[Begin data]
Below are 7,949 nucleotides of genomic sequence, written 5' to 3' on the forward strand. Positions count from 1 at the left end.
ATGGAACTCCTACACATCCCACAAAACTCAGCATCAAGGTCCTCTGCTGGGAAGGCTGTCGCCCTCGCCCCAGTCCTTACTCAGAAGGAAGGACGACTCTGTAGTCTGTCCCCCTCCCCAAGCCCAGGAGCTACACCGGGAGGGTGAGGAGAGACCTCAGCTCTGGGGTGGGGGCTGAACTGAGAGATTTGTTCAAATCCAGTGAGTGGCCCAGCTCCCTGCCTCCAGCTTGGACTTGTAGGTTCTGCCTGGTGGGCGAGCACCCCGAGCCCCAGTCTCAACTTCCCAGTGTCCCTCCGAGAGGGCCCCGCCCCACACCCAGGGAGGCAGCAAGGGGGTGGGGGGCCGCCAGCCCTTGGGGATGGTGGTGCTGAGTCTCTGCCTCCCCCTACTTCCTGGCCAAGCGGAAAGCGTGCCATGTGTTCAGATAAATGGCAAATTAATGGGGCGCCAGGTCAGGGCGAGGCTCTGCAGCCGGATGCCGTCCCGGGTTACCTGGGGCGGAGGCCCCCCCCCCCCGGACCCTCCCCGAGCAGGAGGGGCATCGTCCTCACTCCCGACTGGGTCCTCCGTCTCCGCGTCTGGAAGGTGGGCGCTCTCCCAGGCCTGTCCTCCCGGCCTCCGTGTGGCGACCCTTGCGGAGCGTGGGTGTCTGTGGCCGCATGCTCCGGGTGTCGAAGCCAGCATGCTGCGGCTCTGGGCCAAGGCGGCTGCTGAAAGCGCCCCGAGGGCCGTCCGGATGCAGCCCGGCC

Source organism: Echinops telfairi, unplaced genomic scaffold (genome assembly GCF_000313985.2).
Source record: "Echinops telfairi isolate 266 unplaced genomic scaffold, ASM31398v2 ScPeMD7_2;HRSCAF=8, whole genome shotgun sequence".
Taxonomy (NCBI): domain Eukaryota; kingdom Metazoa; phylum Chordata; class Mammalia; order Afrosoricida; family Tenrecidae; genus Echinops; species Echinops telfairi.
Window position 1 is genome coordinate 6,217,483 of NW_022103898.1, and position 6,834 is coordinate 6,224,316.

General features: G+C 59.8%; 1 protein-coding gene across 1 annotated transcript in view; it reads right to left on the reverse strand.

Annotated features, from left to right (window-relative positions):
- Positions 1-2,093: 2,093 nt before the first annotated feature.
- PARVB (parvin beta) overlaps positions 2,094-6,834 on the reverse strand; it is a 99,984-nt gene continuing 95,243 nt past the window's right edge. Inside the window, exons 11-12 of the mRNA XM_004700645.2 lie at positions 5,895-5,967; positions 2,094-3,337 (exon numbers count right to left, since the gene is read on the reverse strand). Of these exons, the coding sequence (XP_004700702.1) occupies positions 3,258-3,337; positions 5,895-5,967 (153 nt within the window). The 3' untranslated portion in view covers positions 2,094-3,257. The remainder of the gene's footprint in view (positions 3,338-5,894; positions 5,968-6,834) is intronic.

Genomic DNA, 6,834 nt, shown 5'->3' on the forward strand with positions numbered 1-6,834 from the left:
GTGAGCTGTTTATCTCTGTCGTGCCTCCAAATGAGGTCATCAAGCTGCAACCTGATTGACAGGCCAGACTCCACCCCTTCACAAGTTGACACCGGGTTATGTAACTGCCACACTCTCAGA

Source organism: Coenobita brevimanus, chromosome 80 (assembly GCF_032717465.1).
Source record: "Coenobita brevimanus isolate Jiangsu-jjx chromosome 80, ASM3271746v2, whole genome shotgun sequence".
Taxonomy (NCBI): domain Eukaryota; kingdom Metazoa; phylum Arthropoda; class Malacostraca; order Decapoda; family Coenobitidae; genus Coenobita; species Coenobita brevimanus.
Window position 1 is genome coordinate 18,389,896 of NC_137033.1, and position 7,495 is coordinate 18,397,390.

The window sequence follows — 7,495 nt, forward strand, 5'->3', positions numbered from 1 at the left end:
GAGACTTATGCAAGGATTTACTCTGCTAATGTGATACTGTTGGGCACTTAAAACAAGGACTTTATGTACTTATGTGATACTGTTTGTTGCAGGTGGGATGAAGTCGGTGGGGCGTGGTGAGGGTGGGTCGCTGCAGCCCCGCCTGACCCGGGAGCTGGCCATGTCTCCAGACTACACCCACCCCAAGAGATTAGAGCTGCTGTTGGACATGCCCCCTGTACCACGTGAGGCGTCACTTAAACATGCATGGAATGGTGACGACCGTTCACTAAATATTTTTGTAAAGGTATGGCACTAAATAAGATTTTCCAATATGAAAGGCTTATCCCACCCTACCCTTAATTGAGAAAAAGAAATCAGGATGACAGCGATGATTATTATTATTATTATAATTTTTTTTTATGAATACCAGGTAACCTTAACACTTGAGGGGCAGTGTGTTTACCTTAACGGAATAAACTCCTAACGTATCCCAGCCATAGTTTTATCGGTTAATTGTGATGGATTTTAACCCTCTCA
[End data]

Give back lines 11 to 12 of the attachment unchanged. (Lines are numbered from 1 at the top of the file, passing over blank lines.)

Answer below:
Genomic DNA, 6,834 nt, shown 5'->3' on the forward strand with positions numbered 1-6,834 from the left:
GTGAGCTGTTTATCTCTGTCGTGCCTCCAAATGAGGTCATCAAGCTGCAACCTGATTGACAGGCCAGACTCCACCCCTTCACAAGTTGACACCGGGTTATGTAACTGCCACACTCTCAGA